My mother was BIG time vegetable gardener on her property in both Illinois and Minnesota and she taught me a lot.

In Minnesota, she lived on a lake and would have water pumped from the lake to the garden.

Wonderful nutrients came from the lake.

She also had friends that had a chicken farm so once a year she would have them bring a dump truck full of chicken dropping to fertilize her vegetables.

My mom had the best garden anyone had ever seen.

She would can and freeze all the produce that she grew.

I do not live on a lake now and have a disability that keeps me from bending down too far but my wife and I decided to grow a raised garden in the back of our house.

We live in Arizona. So we have lots of sunlight which is a good thing.

You can sometimes have too much of a good thing so we are thinking of using a big shade tent to cut down on the sun in the summer and the heat.

We can grow two gardens a year here in the desert if planned out correctly.

I love starting the garden with seedlings that we purchase at Burpee Seed Company but you can always find good seeds or transplantable plants at a garden store, Lowes or Home Depot.

The baby sprouts springing up from the dirt is amazing and helps me to think of God’s creation and miracle of life.

We had many packing containers when we moved that we bought at Home Depot to carry all our clothes and dishes.

Monica and I were wondering what we were going to do with them after the move.

As it turns out, they make perfect containers for a raised garden.

I also use one or two containers for producing compost. Black gold as they call it.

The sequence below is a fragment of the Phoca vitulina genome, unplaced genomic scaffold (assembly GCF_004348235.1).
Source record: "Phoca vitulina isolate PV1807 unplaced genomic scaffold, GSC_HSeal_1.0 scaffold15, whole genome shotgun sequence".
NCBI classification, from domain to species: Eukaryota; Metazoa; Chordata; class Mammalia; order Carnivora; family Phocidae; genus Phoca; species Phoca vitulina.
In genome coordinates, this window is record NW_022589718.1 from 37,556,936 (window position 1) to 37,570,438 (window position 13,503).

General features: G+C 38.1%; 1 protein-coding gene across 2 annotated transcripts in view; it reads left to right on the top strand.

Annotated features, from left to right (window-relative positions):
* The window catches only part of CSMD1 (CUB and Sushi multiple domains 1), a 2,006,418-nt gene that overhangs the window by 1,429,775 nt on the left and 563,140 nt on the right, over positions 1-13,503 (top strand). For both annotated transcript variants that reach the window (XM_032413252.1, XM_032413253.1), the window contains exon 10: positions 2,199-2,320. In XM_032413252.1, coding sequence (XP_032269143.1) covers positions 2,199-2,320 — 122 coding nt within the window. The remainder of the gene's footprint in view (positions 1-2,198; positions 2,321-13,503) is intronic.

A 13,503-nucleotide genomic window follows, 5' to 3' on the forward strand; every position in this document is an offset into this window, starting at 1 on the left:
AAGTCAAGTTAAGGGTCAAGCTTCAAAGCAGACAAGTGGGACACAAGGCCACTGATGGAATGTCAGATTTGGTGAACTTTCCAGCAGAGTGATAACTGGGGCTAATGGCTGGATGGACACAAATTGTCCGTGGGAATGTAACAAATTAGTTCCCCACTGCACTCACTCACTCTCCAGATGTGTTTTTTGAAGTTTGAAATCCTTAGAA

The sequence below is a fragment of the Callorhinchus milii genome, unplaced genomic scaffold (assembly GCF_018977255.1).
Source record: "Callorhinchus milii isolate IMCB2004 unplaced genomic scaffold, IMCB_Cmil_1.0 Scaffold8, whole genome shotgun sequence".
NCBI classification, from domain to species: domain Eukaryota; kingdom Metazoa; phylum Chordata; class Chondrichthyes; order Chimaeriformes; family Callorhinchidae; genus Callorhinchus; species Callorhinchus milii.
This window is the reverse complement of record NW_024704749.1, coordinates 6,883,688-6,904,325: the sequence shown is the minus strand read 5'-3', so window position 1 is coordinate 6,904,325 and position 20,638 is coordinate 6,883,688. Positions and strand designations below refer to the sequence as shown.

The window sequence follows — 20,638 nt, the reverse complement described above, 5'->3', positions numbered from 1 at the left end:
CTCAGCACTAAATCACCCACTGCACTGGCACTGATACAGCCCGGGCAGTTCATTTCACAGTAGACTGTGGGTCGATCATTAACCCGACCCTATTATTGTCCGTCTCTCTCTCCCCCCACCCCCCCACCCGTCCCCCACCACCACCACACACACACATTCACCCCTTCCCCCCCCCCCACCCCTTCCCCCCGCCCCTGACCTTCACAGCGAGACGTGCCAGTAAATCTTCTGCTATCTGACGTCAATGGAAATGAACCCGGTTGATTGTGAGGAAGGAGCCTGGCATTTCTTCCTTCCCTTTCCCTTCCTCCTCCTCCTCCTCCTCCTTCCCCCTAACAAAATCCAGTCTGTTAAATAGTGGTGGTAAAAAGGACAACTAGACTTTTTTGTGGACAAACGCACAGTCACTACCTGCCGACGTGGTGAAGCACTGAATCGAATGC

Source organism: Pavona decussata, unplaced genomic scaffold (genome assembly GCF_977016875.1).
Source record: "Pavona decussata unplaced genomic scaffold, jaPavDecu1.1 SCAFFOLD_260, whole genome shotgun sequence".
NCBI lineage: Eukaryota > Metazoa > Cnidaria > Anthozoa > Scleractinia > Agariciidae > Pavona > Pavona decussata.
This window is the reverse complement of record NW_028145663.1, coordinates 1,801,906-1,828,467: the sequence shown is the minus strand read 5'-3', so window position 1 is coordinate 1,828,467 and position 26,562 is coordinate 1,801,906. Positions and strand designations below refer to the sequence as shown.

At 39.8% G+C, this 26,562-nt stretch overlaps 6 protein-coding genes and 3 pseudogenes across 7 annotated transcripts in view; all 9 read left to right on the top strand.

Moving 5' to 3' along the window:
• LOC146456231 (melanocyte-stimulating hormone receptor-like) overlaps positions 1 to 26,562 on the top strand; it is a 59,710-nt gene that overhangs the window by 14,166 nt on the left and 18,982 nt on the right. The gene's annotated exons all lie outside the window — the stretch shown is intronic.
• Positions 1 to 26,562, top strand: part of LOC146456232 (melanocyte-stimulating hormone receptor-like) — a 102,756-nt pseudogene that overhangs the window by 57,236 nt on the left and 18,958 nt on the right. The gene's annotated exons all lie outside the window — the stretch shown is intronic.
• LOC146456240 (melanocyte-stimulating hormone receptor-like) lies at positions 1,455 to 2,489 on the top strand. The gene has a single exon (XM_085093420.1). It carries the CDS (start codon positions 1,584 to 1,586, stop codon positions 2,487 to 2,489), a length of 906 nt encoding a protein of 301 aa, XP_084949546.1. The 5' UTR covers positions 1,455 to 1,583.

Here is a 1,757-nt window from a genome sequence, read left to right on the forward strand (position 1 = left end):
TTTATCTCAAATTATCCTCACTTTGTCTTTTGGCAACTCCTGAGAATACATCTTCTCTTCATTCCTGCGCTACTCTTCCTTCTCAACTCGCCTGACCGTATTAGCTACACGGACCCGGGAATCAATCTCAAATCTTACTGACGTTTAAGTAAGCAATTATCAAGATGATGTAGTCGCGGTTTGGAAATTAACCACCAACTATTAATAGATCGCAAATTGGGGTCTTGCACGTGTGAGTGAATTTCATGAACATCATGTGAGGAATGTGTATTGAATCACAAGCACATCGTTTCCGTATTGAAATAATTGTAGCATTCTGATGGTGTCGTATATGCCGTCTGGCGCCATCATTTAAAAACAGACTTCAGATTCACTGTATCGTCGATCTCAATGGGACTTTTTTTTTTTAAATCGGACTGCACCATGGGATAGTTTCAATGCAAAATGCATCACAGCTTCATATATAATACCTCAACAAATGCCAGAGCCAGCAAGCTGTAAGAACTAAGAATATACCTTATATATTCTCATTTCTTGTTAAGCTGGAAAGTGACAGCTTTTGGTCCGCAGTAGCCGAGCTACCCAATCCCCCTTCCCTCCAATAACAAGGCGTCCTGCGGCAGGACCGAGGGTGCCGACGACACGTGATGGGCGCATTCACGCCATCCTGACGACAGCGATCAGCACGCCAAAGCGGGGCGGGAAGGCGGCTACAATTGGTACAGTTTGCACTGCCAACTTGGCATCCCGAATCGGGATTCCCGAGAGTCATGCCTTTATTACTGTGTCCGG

Composting was the first thing I started.

Adding soil from a bag that we would purchase at Home Depot and then once a week add kitchen scraps, minus the meat, and flip the soil.

I use a bacteria accelerant to help break down the scraps faster and add water and keep the soil moist to speed up the process.

Composing is an art form all by itself but it really pays to do it.

This year my wife and I decided to grow a vertically raised garden.

That means you use lots of support to help the plants grow vertically and keep them off the ground.

This technique helps to grow three times as many vegetables as if you did not.

We are experimenting with different ideas.

I purchased bamboo rods from Amazon that I use for support. Some we make into a teepee and others we make a grid depending on the vegetable you are growing and how tall they may grow.

As the temperature begins to heat up in the valley of the sun, we have water more often.

I also add some extra nutrients in the way of hard fertilizer that I spread all around the top of the soil around the plants.

Every time you water, it brings more nutrients down to the plant’s roots.

As you can see, the process of having a garden really helps me take my thoughts off myself and think about growing life and enjoying the process of how it all works.

God is good and has miracles happening all around us.

These little miracles are sure good to eat.

Fresh produce and knowing you grew them makes them taste all the sweeter.

My mental stability is also the sweeter in the end.


Gardening for Mental Stability

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Gardening for Mental Stability
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Gardening for Mental Stability
Growing a garden for flowers or fresh vegetables is always good for your mental health and stomach. Watching things grow is to connect with God in a big way.